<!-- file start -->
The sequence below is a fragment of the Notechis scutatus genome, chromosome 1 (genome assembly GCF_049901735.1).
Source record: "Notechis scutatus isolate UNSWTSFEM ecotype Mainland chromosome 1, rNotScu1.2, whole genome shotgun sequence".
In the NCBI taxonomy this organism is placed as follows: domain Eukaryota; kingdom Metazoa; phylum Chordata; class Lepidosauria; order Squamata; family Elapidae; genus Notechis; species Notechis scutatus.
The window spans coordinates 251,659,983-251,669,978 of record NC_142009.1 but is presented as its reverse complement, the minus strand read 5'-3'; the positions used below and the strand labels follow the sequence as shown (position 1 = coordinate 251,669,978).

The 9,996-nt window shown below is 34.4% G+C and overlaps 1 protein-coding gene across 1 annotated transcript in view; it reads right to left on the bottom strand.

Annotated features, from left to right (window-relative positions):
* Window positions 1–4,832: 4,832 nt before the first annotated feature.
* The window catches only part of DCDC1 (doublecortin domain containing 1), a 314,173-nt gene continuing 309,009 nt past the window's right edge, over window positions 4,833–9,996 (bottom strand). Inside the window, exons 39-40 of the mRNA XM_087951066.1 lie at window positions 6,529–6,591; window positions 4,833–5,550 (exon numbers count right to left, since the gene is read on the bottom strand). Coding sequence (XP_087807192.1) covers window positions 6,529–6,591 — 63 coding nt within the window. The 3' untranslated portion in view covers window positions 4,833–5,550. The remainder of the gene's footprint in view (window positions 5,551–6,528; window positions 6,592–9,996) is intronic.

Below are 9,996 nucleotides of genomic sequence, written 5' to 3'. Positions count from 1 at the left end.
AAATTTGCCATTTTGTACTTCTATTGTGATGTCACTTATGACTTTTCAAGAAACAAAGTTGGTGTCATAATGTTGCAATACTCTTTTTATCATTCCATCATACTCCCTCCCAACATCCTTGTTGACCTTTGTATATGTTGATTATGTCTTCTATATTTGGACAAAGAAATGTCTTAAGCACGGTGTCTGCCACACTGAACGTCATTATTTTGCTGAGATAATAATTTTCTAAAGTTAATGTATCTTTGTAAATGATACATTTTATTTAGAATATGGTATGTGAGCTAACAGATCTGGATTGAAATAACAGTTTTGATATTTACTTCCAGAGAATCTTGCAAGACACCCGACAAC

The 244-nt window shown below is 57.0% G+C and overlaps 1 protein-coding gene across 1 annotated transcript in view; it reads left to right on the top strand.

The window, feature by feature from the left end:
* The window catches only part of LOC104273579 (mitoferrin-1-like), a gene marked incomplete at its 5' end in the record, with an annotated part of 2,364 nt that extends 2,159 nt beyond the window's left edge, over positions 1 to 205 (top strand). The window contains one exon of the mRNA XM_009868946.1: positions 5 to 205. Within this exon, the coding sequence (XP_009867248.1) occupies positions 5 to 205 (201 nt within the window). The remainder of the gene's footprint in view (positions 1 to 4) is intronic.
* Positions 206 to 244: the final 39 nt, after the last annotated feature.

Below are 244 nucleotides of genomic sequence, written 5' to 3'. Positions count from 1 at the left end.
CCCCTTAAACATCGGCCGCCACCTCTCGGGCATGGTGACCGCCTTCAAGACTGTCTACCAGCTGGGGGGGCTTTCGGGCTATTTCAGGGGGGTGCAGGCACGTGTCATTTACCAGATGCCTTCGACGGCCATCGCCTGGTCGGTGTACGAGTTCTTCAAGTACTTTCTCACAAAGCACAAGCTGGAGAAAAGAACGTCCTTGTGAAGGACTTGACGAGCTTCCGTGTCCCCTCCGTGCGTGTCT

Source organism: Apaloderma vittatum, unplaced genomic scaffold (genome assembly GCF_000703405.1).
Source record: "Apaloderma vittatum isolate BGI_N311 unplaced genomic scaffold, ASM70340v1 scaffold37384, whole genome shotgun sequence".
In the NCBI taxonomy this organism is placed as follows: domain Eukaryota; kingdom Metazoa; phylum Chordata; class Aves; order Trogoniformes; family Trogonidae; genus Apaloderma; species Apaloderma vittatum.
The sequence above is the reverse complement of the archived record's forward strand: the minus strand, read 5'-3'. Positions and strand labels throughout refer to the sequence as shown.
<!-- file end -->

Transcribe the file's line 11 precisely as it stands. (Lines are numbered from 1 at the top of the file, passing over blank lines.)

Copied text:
The 244-nt window shown below is 57.0% G+C and overlaps 1 protein-coding gene across 1 annotated transcript in view; it reads left to right on the top strand.